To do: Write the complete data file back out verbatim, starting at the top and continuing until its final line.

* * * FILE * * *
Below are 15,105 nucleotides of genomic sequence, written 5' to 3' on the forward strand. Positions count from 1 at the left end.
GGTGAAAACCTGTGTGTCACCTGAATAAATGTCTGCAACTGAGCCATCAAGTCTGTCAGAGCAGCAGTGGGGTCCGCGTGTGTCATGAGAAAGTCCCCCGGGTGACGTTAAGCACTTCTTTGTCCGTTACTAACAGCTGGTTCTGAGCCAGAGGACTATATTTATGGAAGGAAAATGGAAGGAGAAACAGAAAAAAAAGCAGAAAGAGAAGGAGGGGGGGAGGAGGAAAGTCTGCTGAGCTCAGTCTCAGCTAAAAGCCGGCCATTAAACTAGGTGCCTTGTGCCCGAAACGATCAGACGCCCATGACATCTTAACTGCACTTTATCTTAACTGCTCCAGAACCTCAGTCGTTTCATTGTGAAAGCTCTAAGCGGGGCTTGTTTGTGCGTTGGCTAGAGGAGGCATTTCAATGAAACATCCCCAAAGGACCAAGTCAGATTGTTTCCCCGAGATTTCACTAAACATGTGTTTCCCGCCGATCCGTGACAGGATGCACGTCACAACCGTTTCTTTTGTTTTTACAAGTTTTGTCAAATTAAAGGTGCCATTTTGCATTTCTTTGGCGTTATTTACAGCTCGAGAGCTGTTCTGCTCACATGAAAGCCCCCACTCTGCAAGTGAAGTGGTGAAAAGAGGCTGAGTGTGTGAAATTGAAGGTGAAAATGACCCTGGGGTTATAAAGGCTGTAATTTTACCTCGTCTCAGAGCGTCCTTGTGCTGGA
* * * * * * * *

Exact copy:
Below are 15,105 nucleotides of genomic sequence, written 5' to 3' on the forward strand. Positions count from 1 at the left end.
GGTGAAAACCTGTGTGTCACCTGAATAAATGTCTGCAACTGAGCCATCAAGTCTGTCAGAGCAGCAGTGGGGTCCGCGTGTGTCATGAGAAAGTCCCCCGGGTGACGTTAAGCACTTCTTTGTCCGTTACTAACAGCTGGTTCTGAGCCAGAGGACTATATTTATGGAAGGAAAATGGAAGGAGAAACAGAAAAAAAAGCAGAAAGAGAAGGAGGGGGGGAGGAGGAAAGTCTGCTGAGCTCAGTCTCAGCTAAAAGCCGGCCATTAAACTAGGTGCCTTGTGCCCGAAACGATCAGACGCCCATGACATCTTAACTGCACTTTATCTTAACTGCTCCAGAACCTCAGTCGTTTCATTGTGAAAGCTCTAAGCGGGGCTTGTTTGTGCGTTGGCTAGAGGAGGCATTTCAATGAAACATCCCCAAAGGACCAAGTCAGATTGTTTCCCCGAGATTTCACTAAACATGTGTTTCCCGCCGATCCGTGACAGGATGCACGTCACAACCGTTTCTTTTGTTTTTACAAGTTTTGTCAAATTAAAGGTGCCATTTTGCATTTCTTTGGCGTTATTTACAGCTCGAGAGCTGTTCTGCTCACATGAAAGCCCCCACTCTGCAAGTGAAGTGGTGAAAAGAGGCTGAGTGTGTGAAATTGAAGGTGAAAATGACCCTGGGGTTATAAAGGCTGTAATTTTACCTCGTCTCAGAGCGTCCTTGTGCTGGA